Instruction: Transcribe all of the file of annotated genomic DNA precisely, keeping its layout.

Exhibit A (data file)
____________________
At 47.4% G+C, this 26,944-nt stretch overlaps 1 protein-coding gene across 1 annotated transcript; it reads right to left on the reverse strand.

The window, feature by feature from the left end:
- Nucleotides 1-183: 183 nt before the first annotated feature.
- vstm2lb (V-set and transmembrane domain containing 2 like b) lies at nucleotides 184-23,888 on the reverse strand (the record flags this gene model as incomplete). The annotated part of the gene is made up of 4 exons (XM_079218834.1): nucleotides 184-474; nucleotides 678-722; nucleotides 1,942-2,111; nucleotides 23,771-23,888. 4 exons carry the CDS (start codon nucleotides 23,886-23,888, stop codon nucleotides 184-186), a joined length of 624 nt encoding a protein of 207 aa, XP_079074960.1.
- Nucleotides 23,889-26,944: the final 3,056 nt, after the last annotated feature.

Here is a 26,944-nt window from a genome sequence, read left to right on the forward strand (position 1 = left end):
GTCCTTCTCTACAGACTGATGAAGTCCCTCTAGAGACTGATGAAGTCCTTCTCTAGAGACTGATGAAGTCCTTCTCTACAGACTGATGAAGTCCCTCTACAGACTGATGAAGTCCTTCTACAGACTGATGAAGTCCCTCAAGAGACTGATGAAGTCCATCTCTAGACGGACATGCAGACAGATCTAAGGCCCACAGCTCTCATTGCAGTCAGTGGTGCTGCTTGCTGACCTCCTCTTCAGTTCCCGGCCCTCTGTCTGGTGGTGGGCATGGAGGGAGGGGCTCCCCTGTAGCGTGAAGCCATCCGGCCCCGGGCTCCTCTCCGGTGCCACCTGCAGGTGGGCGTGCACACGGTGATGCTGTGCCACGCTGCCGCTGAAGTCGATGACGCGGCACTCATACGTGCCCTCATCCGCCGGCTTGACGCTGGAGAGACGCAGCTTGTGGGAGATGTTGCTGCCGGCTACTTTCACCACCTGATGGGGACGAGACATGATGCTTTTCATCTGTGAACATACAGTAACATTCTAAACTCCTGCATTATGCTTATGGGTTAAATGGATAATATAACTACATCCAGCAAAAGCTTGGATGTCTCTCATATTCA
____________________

At 47.4% G+C, this 26,944-nt stretch overlaps 1 protein-coding gene across 1 annotated transcript; it reads right to left on the reverse strand.

The window, feature by feature from the left end:
- Nucleotides 1-183: 183 nt before the first annotated feature.
- vstm2lb (V-set and transmembrane domain containing 2 like b) lies at nucleotides 184-23,888 on the reverse strand (the record flags this gene model as incomplete). The annotated part of the gene is made up of 4 exons (XM_079218834.1): nucleotides 184-474; nucleotides 678-722; nucleotides 1,942-2,111; nucleotides 23,771-23,888. 4 exons carry the CDS (start codon nucleotides 23,886-23,888, stop codon nucleotides 184-186), a joined length of 624 nt encoding a protein of 207 aa, XP_079074960.1.
- Nucleotides 23,889-26,944: the final 3,056 nt, after the last annotated feature.

Here is a 26,944-nt window from a genome sequence, read left to right on the forward strand (position 1 = left end):
GTCCTTCTCTACAGACTGATGAAGTCCCTCTAGAGACTGATGAAGTCCTTCTCTAGAGACTGATGAAGTCCTTCTCTACAGACTGATGAAGTCCCTCTACAGACTGATGAAGTCCTTCTACAGACTGATGAAGTCCCTCAAGAGACTGATGAAGTCCATCTCTAGACGGACATGCAGACAGATCTAAGGCCCACAGCTCTCATTGCAGTCAGTGGTGCTGCTTGCTGACCTCCTCTTCAGTTCCCGGCCCTCTGTCTGGTGGTGGGCATGGAGGGAGGGGCTCCCCTGTAGCGTGAAGCCATCCGGCCCCGGGCTCCTCTCCGGTGCCACCTGCAGGTGGGCGTGCACACGGTGATGCTGTGCCACGCTGCCGCTGAAGTCGATGACGCGGCACTCATACGTGCCCTCATCCGCCGGCTTGACGCTGGAGAGACGCAGCTTGTGGGAGATGTTGCTGCCGGCTACTTTCACCACCTGATGGGGACGAGACATGATGCTTTTCATCTGTGAACATACAGTAACATTCTAAACTCCTGCATTATGCTTATGGGTTAAATGGATAATATAACTACATCCAGCAAAAGCTTGGATGTCTCTCATATTCA